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I have a town, the capital of an empire. It covers 560 Hectares.

What kind of natural barrier conforms to the following requirements:

  • Is both heavily defensible and does not hinder trade all too much.
  • The technology is of 1200 AD Europe.
  • A large (Rhine sized) River either runs through this town or starts in/adjacent to the town
  • Only has 2 or 3 passages into it from the land (used by everyone daily to get in and out of the town, they should be wide/tall/open enough to have main roads on them and can be natural or artificial), however these passages are not very large (1-2 miles long)
  • Last but most important, the barrier with only 2 or 3 passages through must be strategically implausible to circumvent. This town should not be able to fall by way of force unless you swarm the passages with thousands of men.

I wish to know what type of natural barrier I could use to make it realistic both geologically (it must be able to be explained how it naturally formed) and strategically (it must not prevent trade or be too easy to overcome with an army).

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    $\begingroup$ A narrow mountain pass. Easy to defend even against a large force. Doesn't hinder trade as long as the mountains are kept clear from brigands. $\endgroup$ – 23fc9a62-56de-47fb-97b4-737890 Jul 30 '18 at 19:48
  • $\begingroup$ @Hosch250 how could this allow the river + secure both sides? $\endgroup$ – P.Lord Jul 30 '18 at 19:52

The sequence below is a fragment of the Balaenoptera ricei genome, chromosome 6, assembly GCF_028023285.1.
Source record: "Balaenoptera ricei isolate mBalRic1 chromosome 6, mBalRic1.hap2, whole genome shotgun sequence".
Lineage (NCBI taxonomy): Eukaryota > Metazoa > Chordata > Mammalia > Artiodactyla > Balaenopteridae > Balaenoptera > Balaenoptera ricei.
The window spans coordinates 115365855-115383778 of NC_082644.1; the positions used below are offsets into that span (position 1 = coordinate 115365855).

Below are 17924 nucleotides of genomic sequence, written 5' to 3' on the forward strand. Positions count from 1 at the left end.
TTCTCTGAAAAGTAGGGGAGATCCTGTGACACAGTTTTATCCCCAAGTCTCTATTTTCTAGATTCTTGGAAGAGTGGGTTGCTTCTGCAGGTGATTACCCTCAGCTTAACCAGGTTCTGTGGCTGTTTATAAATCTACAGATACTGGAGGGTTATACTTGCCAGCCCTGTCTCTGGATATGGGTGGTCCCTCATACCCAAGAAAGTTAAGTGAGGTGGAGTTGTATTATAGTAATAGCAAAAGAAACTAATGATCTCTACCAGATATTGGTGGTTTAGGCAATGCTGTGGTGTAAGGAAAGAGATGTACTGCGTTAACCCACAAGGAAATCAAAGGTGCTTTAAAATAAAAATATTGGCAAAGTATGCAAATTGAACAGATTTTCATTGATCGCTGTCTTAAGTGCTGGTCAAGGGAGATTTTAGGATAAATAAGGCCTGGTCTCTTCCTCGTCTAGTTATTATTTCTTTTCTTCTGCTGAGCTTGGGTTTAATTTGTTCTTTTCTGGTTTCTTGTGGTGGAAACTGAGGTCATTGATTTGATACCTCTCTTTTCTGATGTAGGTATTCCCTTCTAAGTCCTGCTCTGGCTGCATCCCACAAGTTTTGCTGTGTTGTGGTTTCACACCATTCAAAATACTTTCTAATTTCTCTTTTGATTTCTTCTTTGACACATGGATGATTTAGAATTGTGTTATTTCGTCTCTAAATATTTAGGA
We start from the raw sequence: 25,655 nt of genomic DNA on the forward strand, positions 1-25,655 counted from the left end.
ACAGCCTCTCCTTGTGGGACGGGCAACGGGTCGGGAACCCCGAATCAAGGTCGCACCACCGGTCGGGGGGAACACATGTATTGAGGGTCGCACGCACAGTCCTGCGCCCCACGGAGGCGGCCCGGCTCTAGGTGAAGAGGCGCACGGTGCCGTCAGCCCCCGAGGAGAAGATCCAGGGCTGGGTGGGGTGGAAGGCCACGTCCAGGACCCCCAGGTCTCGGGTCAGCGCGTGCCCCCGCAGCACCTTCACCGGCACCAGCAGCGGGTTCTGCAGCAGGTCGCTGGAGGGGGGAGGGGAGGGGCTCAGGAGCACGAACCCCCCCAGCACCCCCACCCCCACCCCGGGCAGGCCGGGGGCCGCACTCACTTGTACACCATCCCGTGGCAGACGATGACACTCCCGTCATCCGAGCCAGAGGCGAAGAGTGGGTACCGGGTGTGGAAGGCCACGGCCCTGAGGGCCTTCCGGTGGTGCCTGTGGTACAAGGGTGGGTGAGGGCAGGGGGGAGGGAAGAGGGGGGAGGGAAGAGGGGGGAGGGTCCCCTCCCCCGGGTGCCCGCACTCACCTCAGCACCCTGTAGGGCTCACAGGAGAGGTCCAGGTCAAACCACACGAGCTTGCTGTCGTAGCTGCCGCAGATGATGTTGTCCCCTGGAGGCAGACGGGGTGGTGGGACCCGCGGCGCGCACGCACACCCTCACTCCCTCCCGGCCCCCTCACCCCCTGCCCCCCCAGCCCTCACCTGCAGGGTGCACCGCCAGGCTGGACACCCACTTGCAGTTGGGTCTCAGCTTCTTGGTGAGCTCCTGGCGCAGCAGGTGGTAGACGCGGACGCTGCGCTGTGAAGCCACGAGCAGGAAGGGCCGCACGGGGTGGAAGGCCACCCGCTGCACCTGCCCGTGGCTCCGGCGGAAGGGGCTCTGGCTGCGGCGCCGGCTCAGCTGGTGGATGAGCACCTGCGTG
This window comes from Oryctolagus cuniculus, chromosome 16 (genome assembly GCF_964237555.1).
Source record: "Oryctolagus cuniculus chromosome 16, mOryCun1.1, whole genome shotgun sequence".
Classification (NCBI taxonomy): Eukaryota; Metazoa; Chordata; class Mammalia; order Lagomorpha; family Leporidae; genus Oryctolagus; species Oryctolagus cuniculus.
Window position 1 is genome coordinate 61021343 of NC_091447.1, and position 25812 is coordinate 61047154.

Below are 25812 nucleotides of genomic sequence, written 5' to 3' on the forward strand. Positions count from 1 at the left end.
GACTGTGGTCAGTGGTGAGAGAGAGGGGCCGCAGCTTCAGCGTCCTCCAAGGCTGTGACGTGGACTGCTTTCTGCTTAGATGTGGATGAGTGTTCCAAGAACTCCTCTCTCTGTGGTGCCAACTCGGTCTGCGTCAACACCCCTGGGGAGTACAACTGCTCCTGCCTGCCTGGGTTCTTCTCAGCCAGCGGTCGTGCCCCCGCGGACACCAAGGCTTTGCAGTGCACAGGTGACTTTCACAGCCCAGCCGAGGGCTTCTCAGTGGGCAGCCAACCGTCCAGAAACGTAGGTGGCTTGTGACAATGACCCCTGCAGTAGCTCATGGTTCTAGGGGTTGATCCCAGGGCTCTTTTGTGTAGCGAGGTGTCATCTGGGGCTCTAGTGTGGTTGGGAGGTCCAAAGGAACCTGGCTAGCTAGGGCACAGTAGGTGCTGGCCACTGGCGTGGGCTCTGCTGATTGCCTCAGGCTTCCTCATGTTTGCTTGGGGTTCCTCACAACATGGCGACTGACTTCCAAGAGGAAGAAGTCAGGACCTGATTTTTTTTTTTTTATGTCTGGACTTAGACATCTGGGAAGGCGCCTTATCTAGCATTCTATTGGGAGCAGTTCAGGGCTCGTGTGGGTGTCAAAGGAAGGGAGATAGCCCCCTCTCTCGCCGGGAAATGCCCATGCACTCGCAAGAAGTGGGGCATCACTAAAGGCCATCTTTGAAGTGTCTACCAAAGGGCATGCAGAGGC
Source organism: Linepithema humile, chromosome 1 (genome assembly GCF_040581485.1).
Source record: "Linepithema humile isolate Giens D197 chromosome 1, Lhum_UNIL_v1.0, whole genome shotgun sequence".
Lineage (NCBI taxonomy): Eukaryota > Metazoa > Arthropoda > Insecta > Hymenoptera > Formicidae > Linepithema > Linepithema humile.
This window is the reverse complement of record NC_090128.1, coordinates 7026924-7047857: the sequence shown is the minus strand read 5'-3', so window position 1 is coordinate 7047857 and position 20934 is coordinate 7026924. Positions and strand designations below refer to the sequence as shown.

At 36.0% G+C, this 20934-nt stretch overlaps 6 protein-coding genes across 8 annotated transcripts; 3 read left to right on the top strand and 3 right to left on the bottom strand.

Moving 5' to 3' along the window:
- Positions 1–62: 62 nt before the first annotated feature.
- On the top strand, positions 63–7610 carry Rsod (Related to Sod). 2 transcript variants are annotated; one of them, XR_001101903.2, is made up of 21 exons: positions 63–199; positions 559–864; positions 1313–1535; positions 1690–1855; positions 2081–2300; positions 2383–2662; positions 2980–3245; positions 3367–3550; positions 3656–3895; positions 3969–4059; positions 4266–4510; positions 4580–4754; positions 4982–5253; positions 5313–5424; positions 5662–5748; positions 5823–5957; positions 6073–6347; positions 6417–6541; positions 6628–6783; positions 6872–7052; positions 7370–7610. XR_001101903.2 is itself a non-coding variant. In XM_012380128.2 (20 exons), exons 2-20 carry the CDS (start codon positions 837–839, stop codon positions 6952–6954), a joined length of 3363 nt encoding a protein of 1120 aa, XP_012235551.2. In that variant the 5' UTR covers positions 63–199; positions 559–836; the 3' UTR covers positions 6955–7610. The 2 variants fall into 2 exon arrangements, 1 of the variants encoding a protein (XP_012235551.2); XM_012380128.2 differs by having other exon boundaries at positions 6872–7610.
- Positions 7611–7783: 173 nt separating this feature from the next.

• $\begingroup$ The river tumbles down the mountainside and flows down the valley. Or maybe the town is situated near the top of the mountain (perhaps at the military peak, or whatever it's called), and the stream starts in the middle of the town. $\endgroup$ – 23fc9a62-56de-47fb-97b4-737890 Jul 30 '18 at 19:55
  • $\begingroup$ @Hosch250 Rivers the size of the Rhine don’t tumble down mountainsides. $\endgroup$ – Mike Scott Jul 30 '18 at 19:56
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    $\begingroup$ He never said it was Rhine-sized at the point of the town. The Mississippi and Missouri rivers start as small streams :) $\endgroup$ – 23fc9a62-56de-47fb-97b4-737890 Jul 30 '18 at 19:57
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An "Oxbow Lake" may be what you are looking for. Formed when the river makes a bend, then cuts its self off. Basically you get a moat around a sizable chunk of land.

https://en.wikipedia.org/wiki/Oxbow_lake

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    $\begingroup$ thanks, whilst looking at the size of some oxbow lakes i found out about river lakes and those sound perfect. $\endgroup$ – P.Lord Jul 30 '18 at 20:35
  • $\begingroup$ what do you mean by "river lakes" ? $\endgroup$ – Nate White Jul 30 '18 at 21:49
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The river itself is the best barrier. Your city is built on an island in the middle of the river, and there are only a couple of bridges on each side. Imagine something like the Île de la Cité, the original location of Paris, but on a larger scale.

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A peninsula jutting into a deep lake or a spit of land on a river bend seems to have most of the attributes you are looking for. The neck of land is narrow enough to fortify and garrison with a relatively small force, and the water provides a means of hindering approaches from that side.

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Fort Senneville. If the peninsula were narrower, the approach to the rear would be much more defensible

During the American Civil War, Vicksberg was built overlooking the bend of a river (for reasons of geology, it was actually opposite the land jutting into the river, the garrison had a powerful battery of artillery to close off the river and was mounted on a high bluff), which illustrates most of the points. In the Civil War, Grant found getting either near or even around Vicksburg very frustrating as the terrain was very difficult to manoeuvre armies and artillery through.